There Once Was a Fund Guy Named Bernie …

A reader named Van Brenner wrote to let us know about an online dictionary in which every definition is written in the form of a limerick. One of our favorites is the following one on bear markets by Robert Holland: Gentle Ben this bear market is not, Especially for bulls who are caught Unawares by […]

Our Daily Bleg: What's the Word for …

From a reader named Raymond DeCampo comes this interesting, poignant bleg. (Read up on blegs here; send your own blegs here; and see some other new Freakonomics-coined words here.) My wife and I recently undertook the task of securing our son’s future in the event we would not be there to secure it for him. […]

Meet the Flambore

A few months ago, we coined a new word on this blog: "penultamour," defined as "the last person to date another person before that other person took up with his/her eventual spouse."

The word hasn't exactly caught fire; but at least someone grabbed the domain name www.penultamour.com.

English Guilt

English is everywhere — the lingua franca (should be lingua anglica) of today’s world! Its universal usage minimizes transaction costs in an increasingly integrated world — and that integration has increased interest in learning the lingua anglica. I feel guilty about this, and all American economists should: It’s easier for us to write our scholarly […]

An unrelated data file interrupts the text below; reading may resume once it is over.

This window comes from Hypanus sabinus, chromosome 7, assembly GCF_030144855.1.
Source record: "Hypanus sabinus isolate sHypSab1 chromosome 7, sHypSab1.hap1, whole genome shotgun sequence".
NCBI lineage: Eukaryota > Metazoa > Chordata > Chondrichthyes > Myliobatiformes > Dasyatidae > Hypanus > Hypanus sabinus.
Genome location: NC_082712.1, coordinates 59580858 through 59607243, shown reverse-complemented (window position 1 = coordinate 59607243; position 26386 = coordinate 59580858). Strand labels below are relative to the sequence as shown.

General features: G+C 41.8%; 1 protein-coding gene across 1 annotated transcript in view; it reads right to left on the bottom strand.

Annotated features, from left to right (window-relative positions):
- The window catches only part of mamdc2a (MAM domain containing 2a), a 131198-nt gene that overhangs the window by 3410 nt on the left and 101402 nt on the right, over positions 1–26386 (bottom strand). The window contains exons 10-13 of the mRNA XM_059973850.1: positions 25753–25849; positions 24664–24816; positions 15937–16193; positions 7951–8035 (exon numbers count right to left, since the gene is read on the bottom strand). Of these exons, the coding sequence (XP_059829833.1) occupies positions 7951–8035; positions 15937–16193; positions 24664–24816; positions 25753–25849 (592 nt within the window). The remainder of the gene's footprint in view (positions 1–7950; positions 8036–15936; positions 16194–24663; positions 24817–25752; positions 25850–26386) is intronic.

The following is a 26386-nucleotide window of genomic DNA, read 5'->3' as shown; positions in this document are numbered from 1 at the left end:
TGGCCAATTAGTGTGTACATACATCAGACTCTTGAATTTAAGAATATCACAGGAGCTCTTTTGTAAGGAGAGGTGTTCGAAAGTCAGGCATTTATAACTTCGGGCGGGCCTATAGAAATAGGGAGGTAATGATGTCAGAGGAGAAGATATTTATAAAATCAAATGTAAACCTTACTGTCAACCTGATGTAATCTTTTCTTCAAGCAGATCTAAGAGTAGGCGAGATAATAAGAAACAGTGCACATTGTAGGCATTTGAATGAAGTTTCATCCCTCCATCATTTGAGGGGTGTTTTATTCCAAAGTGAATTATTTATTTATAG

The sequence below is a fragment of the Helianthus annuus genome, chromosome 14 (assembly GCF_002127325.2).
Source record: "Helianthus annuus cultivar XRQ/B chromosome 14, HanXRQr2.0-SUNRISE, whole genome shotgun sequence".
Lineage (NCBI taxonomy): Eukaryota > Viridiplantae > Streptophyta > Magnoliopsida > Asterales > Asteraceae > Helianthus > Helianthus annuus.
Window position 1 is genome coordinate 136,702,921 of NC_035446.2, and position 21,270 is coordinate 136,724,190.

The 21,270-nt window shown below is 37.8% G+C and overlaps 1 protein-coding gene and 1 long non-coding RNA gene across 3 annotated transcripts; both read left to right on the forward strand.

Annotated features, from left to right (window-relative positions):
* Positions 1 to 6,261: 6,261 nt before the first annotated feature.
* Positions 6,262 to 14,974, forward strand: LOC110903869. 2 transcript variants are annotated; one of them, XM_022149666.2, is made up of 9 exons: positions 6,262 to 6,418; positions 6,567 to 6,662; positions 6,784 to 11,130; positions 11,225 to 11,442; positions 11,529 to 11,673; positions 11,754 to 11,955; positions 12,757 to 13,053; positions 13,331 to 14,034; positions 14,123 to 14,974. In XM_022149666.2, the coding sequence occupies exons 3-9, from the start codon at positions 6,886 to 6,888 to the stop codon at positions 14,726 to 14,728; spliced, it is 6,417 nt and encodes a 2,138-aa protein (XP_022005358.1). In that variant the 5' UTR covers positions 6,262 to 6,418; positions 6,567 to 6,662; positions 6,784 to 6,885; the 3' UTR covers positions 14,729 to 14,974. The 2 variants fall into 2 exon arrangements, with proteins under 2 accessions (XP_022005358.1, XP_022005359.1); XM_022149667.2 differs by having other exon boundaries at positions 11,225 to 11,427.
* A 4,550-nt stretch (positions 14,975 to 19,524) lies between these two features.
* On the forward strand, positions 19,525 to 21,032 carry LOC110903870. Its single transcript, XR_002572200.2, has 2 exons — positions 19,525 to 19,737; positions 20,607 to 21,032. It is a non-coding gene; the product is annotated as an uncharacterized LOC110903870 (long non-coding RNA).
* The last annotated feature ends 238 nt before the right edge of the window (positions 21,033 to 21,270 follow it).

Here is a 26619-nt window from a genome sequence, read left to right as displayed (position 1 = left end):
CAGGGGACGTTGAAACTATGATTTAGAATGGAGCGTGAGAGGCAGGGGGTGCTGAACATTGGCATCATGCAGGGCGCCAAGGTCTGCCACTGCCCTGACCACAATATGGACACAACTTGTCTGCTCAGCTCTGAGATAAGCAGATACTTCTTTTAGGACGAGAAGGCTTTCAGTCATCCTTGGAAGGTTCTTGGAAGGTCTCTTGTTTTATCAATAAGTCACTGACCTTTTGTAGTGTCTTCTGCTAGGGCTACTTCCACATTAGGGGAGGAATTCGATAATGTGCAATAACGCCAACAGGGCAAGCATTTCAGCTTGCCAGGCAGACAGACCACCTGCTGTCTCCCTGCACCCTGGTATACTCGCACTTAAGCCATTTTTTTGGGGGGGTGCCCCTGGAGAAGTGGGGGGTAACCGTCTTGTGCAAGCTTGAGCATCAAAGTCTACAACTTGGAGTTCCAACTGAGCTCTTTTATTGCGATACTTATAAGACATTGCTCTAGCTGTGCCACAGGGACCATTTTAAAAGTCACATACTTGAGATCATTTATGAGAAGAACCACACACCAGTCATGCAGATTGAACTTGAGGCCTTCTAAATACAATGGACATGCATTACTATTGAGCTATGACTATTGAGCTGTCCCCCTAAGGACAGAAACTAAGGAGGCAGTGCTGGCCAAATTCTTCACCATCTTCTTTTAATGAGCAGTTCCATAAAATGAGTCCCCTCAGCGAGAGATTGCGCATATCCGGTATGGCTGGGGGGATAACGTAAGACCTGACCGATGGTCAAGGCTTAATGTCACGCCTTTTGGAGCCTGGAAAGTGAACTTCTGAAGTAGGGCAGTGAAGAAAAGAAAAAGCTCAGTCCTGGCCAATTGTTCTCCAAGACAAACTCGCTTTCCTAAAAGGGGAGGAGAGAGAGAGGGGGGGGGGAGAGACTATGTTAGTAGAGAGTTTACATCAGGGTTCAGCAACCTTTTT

The N-Word

I was having lunch with one of my senior colleagues at the University of Chicago economics department the other day. We were sitting in the faculty club when he confessed to me that he had used the N-word a few days earlier. He is mild-mannered and quite liberal. I was curious to know what had […]

A Word on New Words

It is always fun to see language grow. (No, I don’t mean menu language.) One of my favorite rising words is “kindergarchy,” described here by Joseph Epstein as “rule by children,” a condition whereby “children have gone from background to foreground figures in domestic life, with more and more attention centered on them, their upbringing, […]

FREAK Shots: We Don’t Want You Laughing at Us

In the months before the Olympics, the Beijing Speaks Foreign Languages program sent out sign police to catch and correct Chinese signs with incorrect English translations, reported Mei Fong of The Wall Street Journal. “We don’t want anyone laughing at us,” said the group’s leader Chen Lin. But some tourists and Beijing residents are concerned […]

How Much Does It Cost You in Wages if You “Sound Black?”

Fascinating new research by my University of Chicago colleague, Jeffrey Grogger, compares the wages of people who “sound black” when they talk to those who do not. His main finding: blacks who “sound black” earn salaries that are 10 percent lower than blacks who do not “sound black,” even after controlling for measures of intelligence, […]

How Networking Influences What We Speak

David Singh Grewal, an Eliot Fellow in the Social Sciences at Harvard University, is author of the book Network Power: The Social Dynamics of Globalization, in which he explores, among other topics, the relationship between language, networks, and globalization. In the wake of the recent quorum we ran on this very subject, David has agreed […]

Our Daily Bleg: Spanish-Language Music, Please

From a reader named Joe McCright of Alexandra, La., comes the following bleg. Please help him out in the comments section. Past blegs can be found here; you can send your own bleg requests here. I teach Spanish to kids in pre-K through 4th grade, and I play music of the Spanish-speaking world to expose […]